“I may be done today, but I’m not finished” – Terry Gurno, IRONMAN Finisher
Two years ago I sat in my truck having a conversation with my son Levi, a conversation that would ultimately change my life. I mentioned I wanted to do the IRONMAN Triathlon but immediately offered up excuses why I could never do it. Levi just completed it and it was one of the most inspiring things I’d ever witnessed. More than crossing the finish line, it was all he had to learn to do and all he had to overcome to do it. It was one of the greatest days in our families’ lives.
As I gave him my excuses he hit every one head on. Excuse #1, “I can’t swim”. “You could if you started”. Excuse #2, “I have bad knees and couldn’t run the marathon”. “Through your training you’ll lose weight making easier on your knees and you can walk the marathon and still make it”. Moment of honesty, “Dad, do you want to do it or not?” Wow that hurt, he went right to the core of the issue. Do I want to do it or not? I knew the answer right away, “Yes”, but I was afraid to say it. I was hesitant to commit.
What kept me from saying it and acting on it was fear and doubt. Fear of the unknown. I knew it would change the way I was living my daily life, change my schedule, and finances but I didn’t know how. That’s where the fear came in. How much pain was it going to involve, could I pay the price, could I endure the challenge? And there was doubt, lots of doubt. Could I actually do it? Could I handle the training? Could I learn to swim? I looked at him and said, “Yes, I want to” and I committed right then and there. I was still scared, but I was excited to. I still had the fear and doubt questions, but I was on my way to being able to do the race.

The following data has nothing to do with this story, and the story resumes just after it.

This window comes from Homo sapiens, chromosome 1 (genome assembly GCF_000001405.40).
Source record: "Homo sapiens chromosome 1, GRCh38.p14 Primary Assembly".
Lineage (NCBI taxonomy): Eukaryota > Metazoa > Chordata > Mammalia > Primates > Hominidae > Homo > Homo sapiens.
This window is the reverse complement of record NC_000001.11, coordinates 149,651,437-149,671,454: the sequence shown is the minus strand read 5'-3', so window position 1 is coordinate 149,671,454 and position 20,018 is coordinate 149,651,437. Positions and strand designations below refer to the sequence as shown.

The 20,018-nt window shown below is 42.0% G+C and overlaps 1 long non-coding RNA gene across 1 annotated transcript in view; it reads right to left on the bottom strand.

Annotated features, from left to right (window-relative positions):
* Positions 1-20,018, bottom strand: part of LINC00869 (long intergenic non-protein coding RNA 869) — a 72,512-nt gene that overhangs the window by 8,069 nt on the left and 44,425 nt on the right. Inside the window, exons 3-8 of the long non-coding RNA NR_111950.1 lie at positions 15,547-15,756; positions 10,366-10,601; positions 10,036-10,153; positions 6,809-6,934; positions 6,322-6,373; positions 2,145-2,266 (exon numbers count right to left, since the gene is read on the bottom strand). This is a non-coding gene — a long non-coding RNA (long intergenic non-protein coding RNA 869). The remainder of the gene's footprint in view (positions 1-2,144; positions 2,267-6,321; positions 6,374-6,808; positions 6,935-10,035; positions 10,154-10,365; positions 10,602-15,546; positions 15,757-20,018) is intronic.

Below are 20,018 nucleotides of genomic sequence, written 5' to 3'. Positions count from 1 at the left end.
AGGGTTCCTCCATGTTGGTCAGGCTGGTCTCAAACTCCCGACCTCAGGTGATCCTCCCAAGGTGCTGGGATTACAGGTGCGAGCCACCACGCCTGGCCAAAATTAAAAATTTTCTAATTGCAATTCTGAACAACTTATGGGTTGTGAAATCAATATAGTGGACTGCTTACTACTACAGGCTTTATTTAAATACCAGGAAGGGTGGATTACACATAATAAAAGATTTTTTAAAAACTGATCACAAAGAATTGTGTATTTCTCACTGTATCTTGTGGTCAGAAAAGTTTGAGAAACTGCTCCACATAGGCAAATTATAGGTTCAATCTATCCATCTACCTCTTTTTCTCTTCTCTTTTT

Here’s what I’ve learned. Most of us have dreams and desires that we bury with excuses because of fear and doubt. We make living our dreams and creating the life we want much harder than it needs to be. Whatever your dream or desire is, the question is “Do YOU want to or not?” If the answer is “No” that’s ok. Feel free to move on to something you really do want to do. If the answer is “Yes” then commit and do it. Fear and doubt won’t automatically go away. You will have to deal with them head on and they won’t master you or hold you back anymore.
Once I committed I found out what I needed to do for training and nutrition. Swimming was so frustrating. I was not having fun, at first. I kept at it. I learned how to breathe and swim with the proper form. I was told that it would come, just don’t give up. The first two weeks I thought for sure I was the exception, that it came to everyone just not me. I still didn’t quit. Week three I got it and I started having fun.
Too often when we’re pursuing our dreams we give up too soon. We get frustrated, discouraged and stop believing it’s possible. Don’t give up. It’s supposed to be hard, uncomfortable, discouraging and frustrating. If it were easy it wouldn’t be worth it. Over the next 20 weeks I trained, improved and became more confident. My son and I talked every day encouraging each other and holding each other accountable. We also met some great people along the way on the same journey. We helped each other with training, nutrition, encouragement and feedback. It was awesome.